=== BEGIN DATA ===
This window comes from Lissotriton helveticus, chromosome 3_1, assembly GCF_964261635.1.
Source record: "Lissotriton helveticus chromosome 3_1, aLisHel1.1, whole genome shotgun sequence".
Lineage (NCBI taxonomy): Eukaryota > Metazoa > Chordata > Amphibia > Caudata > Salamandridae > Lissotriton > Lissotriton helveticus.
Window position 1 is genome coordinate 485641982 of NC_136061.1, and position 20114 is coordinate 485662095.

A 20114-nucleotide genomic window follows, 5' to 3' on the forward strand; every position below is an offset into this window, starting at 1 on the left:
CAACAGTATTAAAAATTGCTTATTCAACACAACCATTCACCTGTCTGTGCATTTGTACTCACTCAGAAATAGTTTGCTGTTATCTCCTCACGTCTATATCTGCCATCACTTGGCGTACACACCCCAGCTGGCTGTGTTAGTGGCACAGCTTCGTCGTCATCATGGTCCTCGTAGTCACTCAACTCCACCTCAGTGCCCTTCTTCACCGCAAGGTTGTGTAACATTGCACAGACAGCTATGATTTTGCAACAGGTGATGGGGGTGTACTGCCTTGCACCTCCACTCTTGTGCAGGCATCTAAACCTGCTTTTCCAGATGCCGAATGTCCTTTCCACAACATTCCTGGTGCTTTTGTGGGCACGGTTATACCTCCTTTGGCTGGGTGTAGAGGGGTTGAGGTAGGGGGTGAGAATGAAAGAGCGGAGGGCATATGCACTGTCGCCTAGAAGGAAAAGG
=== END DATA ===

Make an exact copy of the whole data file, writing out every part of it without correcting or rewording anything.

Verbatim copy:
This window comes from Lissotriton helveticus, chromosome 3_1, assembly GCF_964261635.1.
Source record: "Lissotriton helveticus chromosome 3_1, aLisHel1.1, whole genome shotgun sequence".
Lineage (NCBI taxonomy): Eukaryota > Metazoa > Chordata > Amphibia > Caudata > Salamandridae > Lissotriton > Lissotriton helveticus.
Window position 1 is genome coordinate 485641982 of NC_136061.1, and position 20114 is coordinate 485662095.

A 20114-nucleotide genomic window follows, 5' to 3' on the forward strand; every position below is an offset into this window, starting at 1 on the left:
CAACAGTATTAAAAATTGCTTATTCAACACAACCATTCACCTGTCTGTGCATTTGTACTCACTCAGAAATAGTTTGCTGTTATCTCCTCACGTCTATATCTGCCATCACTTGGCGTACACACCCCAGCTGGCTGTGTTAGTGGCACAGCTTCGTCGTCATCATGGTCCTCGTAGTCACTCAACTCCACCTCAGTGCCCTTCTTCACCGCAAGGTTGTGTAACATTGCACAGACAGCTATGATTTTGCAACAGGTGATGGGGGTGTACTGCCTTGCACCTCCACTCTTGTGCAGGCATCTAAACCTGCTTTTCCAGATGCCGAATGTCCTTTCCACAACATTCCTGGTGCTTTTGTGGGCACGGTTATACCTCCTTTGGCTGGGTGTAGAGGGGTTGAGGTAGGGGGTGAGAATGAAAGAGCGGAGGGCATATGCACTGTCGCCTAGAAGGAAAAGG